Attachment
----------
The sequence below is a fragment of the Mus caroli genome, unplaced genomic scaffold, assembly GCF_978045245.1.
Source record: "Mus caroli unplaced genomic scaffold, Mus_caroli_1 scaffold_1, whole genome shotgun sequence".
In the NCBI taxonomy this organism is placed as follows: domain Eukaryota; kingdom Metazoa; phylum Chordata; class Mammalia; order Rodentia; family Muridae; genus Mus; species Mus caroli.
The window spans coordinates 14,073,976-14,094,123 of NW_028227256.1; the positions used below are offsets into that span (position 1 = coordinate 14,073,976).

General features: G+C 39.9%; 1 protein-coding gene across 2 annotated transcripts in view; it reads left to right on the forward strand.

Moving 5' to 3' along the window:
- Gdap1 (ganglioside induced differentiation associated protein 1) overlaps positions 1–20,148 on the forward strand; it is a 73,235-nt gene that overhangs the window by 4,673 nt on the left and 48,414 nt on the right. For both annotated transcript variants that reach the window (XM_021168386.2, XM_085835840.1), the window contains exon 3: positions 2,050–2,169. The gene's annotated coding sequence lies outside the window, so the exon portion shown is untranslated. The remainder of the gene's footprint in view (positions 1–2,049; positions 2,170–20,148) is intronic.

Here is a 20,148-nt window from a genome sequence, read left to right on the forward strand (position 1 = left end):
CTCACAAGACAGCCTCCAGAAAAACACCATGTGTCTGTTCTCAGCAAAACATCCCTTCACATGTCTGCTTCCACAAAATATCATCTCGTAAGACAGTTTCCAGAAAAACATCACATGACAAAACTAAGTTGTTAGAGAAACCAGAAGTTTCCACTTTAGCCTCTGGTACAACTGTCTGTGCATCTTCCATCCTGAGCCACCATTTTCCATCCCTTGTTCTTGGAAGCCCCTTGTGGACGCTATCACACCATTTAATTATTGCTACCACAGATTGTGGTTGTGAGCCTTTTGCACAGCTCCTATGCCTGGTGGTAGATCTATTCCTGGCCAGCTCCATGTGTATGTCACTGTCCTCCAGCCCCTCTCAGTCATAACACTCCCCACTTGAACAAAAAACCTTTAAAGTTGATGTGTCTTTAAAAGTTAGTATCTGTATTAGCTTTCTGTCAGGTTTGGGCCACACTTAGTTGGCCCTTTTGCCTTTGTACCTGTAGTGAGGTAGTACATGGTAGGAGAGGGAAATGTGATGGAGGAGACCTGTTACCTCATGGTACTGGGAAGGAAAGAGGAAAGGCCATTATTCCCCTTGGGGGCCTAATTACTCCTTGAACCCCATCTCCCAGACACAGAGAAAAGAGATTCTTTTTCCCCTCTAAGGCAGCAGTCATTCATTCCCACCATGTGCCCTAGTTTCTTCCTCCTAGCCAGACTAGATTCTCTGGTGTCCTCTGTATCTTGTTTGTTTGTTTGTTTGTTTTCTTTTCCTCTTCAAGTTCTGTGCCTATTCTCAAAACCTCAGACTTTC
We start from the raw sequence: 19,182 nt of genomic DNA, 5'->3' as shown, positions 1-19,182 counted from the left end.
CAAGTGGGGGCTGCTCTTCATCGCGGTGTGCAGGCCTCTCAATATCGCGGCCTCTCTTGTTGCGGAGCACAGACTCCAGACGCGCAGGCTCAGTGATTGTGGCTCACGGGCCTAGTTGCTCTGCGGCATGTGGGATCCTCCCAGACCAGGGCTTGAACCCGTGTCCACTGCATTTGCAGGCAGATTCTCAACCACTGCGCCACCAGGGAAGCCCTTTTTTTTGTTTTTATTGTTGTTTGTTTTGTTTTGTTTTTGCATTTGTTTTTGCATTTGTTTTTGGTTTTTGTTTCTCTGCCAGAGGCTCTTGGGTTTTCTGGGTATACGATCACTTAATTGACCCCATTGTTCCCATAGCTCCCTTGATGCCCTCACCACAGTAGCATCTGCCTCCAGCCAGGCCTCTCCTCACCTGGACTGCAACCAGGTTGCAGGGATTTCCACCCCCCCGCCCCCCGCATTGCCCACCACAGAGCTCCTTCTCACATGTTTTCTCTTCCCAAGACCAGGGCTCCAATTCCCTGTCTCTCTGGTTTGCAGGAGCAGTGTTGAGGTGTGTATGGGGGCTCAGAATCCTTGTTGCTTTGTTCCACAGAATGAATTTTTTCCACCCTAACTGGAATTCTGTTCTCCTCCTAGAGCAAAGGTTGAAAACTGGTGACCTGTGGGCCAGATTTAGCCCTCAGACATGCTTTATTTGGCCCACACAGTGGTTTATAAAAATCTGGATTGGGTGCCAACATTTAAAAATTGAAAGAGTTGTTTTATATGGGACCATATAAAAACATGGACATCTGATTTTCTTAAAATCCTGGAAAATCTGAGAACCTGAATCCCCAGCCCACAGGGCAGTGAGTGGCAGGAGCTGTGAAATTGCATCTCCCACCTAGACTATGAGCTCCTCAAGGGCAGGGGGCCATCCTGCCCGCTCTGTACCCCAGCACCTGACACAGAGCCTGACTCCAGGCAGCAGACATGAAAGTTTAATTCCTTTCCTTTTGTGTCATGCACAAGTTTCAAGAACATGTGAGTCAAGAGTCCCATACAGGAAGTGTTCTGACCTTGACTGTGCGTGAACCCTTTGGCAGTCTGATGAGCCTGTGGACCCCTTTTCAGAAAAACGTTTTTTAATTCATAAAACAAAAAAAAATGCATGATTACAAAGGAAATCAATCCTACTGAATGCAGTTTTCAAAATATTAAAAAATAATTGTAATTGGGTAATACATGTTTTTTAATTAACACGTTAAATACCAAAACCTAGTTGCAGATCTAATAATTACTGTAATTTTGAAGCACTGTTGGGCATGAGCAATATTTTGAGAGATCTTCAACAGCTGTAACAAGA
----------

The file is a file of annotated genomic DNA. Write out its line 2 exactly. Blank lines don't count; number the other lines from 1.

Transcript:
Source record: "Mus caroli unplaced genomic scaffold, Mus_caroli_1 scaffold_1, whole genome shotgun sequence".